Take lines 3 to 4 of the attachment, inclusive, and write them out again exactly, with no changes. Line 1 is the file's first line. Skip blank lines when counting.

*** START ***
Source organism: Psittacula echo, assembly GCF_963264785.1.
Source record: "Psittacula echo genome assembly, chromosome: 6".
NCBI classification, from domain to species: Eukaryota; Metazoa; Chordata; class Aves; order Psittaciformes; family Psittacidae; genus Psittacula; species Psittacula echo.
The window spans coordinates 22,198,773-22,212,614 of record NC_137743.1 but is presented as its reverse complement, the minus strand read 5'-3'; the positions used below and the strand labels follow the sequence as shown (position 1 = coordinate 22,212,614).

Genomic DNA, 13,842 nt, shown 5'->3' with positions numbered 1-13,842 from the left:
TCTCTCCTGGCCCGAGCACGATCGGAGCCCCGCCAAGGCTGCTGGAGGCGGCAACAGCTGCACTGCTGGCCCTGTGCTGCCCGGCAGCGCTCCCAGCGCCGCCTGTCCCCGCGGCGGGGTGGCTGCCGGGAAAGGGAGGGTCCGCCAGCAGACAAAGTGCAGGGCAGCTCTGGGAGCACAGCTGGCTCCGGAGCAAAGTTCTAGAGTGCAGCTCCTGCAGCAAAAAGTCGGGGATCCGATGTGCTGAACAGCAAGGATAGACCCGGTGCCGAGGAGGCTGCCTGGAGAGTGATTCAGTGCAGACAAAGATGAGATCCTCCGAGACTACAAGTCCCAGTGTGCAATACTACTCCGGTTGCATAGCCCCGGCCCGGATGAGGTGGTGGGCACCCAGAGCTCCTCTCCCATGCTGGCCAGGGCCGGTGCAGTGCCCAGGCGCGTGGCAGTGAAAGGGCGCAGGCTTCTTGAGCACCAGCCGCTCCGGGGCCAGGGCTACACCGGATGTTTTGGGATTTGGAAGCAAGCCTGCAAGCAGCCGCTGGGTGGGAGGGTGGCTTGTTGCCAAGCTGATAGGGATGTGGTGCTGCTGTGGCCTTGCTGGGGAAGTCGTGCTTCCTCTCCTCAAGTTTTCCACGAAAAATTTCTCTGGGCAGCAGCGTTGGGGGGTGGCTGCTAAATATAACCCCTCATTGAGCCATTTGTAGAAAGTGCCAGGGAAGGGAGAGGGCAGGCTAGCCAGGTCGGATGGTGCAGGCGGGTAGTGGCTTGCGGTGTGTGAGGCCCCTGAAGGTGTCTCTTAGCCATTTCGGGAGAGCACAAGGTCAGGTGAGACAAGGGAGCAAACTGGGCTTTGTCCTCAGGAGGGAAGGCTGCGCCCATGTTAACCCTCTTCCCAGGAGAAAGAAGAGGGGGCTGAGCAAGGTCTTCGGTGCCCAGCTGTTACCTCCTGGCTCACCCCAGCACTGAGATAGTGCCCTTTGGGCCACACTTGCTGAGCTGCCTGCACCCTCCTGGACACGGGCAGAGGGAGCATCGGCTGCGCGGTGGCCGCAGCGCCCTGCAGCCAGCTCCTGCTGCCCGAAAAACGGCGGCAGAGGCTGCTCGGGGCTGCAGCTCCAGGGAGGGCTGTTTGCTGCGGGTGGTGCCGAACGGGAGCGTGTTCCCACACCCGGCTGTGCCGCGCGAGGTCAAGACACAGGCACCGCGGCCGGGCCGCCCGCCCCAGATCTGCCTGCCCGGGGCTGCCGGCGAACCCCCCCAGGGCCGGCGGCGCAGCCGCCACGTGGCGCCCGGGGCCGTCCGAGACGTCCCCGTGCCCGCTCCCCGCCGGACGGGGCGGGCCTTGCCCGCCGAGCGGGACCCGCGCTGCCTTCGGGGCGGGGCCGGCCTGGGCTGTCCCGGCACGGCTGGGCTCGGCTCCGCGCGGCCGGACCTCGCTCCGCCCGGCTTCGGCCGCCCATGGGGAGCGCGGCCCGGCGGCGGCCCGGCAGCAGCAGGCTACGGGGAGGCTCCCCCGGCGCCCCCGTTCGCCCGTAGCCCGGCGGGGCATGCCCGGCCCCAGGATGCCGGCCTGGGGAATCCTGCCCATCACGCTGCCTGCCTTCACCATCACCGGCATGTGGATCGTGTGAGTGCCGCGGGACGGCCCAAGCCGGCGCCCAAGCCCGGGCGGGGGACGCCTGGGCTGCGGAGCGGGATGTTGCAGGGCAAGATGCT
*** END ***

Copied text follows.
NCBI classification, from domain to species: Eukaryota; Metazoa; Chordata; class Aves; order Psittaciformes; family Psittacidae; genus Psittacula; species Psittacula echo.
The window spans coordinates 22,198,773-22,212,614 of record NC_137743.1 but is presented as its reverse complement, the minus strand read 5'-3'; the positions used below and the strand labels follow the sequence as shown (position 1 = coordinate 22,212,614).